Quick test: The report inferred/implied that the boy had in fact stolen the cookie from the cookie jar.
Do you know which word is correct?
The report inferred/implied that the boy had in fact stolen the cookie from the cookie jar.
Imply and infer are opposite sides of the same coin, so they are often confused in conversation and writing. It is important to think about who is doing what in a given scenario to determine the correct word.
First, let’s look at a basic definition of the two from Merriam-Webster:
Imply: to express (something) in an indirect way: to suggest (something) without saying or showing it plainly.
Infer: to form (an opinion) from evidence: to reach (a conclusion) based on known facts.
From that simple definition we know the big difference is the type of action. If the case involves two groups, the speaker is usually implying something and the listeners are inferring it. Is someone hinting about a topic instead of saying it? This would mean the person/item in question in implying an action. What about a person determining a meaning from something that was not said? For example, a detective might infer the nature of a crime from the evidence.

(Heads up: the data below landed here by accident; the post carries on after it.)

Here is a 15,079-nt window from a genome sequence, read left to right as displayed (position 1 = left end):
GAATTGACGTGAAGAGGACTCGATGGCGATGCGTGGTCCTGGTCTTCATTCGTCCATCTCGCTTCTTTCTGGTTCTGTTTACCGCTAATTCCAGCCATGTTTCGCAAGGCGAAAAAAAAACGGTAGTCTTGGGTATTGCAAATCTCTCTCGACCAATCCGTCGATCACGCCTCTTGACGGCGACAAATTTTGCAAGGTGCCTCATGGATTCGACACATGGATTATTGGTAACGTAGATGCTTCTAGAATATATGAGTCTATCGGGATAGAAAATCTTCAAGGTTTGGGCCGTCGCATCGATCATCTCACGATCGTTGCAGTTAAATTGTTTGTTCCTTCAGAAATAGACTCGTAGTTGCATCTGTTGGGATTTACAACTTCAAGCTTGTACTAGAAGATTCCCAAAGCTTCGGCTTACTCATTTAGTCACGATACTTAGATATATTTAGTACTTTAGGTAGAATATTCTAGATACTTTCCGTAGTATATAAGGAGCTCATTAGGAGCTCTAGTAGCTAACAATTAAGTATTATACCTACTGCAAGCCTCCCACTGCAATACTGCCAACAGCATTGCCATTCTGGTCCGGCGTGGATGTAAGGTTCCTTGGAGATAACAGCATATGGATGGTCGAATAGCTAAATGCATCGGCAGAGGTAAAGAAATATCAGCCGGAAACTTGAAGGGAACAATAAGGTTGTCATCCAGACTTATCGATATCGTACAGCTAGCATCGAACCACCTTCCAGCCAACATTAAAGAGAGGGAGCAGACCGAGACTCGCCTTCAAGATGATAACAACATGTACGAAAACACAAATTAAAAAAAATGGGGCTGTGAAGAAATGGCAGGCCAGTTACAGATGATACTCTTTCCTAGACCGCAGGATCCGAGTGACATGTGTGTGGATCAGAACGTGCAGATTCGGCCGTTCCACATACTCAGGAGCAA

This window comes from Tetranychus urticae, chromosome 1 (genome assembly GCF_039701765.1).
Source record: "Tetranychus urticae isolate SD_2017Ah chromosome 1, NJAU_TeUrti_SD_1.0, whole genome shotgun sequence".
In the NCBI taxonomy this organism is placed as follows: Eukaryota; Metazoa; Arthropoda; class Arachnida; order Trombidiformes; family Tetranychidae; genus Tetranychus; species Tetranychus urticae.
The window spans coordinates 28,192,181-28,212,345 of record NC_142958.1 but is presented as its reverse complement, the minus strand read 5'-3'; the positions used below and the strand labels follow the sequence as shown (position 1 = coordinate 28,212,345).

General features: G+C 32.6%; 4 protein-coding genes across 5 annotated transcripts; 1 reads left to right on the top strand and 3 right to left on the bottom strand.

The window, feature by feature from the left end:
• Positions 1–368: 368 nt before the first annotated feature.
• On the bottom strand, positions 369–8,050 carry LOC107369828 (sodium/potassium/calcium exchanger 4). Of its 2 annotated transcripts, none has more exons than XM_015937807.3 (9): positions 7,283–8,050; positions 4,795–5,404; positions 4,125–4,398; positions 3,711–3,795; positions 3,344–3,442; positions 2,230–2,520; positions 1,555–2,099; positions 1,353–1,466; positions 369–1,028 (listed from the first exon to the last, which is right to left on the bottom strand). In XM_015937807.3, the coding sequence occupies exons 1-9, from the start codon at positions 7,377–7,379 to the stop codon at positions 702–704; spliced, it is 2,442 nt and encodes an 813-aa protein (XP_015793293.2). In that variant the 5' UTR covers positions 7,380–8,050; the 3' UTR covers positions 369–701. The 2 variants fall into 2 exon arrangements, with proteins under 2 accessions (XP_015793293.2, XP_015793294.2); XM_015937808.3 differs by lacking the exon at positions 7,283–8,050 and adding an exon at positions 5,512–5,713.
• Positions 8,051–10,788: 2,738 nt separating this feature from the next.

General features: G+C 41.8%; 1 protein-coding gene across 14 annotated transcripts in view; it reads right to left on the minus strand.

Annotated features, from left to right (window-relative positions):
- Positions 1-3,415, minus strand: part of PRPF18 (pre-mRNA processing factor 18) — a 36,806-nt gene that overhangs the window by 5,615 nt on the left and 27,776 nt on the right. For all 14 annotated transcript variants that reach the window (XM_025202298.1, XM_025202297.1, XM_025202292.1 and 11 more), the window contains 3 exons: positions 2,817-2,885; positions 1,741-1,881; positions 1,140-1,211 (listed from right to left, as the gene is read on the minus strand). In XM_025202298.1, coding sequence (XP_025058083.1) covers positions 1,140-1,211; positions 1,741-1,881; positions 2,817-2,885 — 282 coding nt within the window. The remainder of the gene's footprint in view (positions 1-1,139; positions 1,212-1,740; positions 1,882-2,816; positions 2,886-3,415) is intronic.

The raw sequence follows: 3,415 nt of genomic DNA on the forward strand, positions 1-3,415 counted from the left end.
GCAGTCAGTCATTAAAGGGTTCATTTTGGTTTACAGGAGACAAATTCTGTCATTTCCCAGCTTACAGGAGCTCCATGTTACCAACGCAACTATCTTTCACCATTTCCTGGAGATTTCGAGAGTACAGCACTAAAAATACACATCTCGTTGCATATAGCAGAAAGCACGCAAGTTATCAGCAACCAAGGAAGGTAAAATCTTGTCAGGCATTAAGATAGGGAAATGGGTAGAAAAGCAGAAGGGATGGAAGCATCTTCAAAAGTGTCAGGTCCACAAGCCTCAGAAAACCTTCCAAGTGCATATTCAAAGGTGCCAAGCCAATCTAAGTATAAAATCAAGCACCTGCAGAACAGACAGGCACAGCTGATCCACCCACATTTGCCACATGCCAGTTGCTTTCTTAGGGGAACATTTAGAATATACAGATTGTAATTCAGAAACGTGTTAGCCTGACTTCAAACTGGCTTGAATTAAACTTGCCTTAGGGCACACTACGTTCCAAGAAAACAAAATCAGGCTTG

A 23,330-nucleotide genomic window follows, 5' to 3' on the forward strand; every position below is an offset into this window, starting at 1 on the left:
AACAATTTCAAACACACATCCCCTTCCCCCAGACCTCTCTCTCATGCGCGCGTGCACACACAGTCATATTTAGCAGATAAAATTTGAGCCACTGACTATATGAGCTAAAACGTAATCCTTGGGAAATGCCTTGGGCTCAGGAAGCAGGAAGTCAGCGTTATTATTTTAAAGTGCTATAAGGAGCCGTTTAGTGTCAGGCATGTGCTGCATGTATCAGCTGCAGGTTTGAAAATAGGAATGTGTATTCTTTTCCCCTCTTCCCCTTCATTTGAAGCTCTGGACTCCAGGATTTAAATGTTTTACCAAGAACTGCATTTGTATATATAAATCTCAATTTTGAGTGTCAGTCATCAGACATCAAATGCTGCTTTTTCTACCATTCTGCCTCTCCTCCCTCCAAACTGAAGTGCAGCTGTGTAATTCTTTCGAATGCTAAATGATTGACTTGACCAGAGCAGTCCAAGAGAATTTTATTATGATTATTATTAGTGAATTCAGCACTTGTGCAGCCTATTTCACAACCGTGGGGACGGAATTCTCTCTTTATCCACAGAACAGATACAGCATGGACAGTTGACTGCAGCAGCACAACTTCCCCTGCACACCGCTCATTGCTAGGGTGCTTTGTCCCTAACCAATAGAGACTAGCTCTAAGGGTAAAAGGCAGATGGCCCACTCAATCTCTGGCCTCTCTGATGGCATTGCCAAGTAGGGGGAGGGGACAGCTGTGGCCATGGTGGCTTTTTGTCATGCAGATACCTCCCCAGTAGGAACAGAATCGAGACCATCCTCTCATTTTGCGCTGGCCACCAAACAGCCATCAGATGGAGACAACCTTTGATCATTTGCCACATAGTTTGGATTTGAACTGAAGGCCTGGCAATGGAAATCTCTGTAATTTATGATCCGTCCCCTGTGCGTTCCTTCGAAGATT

This mistake occurs quite often, so take a minute to review some examples and more information about these sly words. Grammar Girl provides some great examples from famous quotes, Vocabulary.com has some additional example sentences, and even the Oxford Dictionary blog has given time to the oft-confused words.
But the fact that some geniuses were laughed at does not imply that all who are laughed at are geniuses. They laughed at Columbus, they laughed at Fulton, they laughed at the Wright brothers. But they also laughed at Bozo the Clown. — Carl Sagan
From a drop of water a logician could infer the possibility of an Atlantic or a Niagara without having seen or heard of one or the other. — Arthur Conan Doyle
Source: Grammar Girl
He implied that the General had been a traitor.
[presented from the writer’s or speaker’s perspective]
I inferred from his words that the General had been a traitor.
[presented from the listener’s perspective]
Source: Oxford Dictionary blog
By their very definition, flea markets imply cheap prices for used and unwanted items, as is still the case in most other places. (New York Times)
He talks about having led in the private sector but voters have to infer too much about what that means. (Slate)